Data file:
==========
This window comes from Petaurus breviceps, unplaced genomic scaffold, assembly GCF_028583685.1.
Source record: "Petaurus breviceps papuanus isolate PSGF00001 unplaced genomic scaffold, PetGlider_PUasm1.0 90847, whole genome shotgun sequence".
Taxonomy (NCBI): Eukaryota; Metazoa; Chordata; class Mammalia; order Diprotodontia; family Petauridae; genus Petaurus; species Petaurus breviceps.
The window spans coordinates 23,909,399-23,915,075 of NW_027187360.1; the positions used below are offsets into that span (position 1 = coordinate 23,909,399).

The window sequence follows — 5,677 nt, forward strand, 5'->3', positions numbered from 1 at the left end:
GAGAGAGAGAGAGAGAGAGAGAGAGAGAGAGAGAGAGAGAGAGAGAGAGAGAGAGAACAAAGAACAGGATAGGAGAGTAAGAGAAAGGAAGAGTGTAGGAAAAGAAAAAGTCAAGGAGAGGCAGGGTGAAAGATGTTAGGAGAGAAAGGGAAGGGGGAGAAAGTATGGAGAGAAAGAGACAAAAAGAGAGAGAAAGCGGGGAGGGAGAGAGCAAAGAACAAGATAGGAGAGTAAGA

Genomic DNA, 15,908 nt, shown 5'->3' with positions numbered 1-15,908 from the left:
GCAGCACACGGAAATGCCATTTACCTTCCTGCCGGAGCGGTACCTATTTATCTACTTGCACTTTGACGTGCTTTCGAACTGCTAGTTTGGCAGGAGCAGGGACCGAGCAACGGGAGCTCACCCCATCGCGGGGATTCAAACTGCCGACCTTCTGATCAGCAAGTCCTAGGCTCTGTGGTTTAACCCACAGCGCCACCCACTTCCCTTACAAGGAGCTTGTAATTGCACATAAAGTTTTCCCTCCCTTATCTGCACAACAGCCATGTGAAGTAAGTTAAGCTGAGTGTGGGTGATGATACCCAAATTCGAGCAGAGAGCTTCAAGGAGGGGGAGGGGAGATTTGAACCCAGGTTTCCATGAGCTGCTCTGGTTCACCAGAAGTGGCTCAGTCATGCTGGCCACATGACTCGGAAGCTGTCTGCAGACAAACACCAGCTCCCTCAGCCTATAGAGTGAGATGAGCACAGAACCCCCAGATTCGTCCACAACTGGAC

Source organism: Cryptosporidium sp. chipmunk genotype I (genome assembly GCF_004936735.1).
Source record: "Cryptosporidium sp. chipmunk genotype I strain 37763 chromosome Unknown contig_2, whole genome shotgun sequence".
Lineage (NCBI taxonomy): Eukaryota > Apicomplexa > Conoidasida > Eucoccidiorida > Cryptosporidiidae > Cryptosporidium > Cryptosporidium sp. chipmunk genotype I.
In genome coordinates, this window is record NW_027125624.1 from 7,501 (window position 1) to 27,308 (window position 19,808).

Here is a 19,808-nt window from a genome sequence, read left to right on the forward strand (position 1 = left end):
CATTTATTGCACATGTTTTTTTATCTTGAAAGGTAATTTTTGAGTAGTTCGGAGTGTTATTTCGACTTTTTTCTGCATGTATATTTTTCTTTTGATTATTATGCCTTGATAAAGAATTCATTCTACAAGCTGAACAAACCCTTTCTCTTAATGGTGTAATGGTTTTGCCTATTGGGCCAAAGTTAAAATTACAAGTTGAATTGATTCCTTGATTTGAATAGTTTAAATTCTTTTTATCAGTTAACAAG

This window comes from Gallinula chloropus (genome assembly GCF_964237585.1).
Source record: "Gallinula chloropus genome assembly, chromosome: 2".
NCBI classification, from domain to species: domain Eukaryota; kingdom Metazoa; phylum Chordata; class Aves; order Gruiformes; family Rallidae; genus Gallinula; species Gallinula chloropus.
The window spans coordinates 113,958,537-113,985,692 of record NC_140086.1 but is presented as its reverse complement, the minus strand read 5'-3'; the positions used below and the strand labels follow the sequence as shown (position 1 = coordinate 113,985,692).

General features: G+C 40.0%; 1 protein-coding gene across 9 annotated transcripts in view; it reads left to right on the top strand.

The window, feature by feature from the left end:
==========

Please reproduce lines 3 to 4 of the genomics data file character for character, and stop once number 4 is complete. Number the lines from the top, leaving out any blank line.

Taxonomy (NCBI): Eukaryota; Metazoa; Chordata; class Mammalia; order Diprotodontia; family Petauridae; genus Petaurus; species Petaurus breviceps.
The window spans coordinates 23,909,399-23,915,075 of NW_027187360.1; the positions used below are offsets into that span (position 1 = coordinate 23,909,399).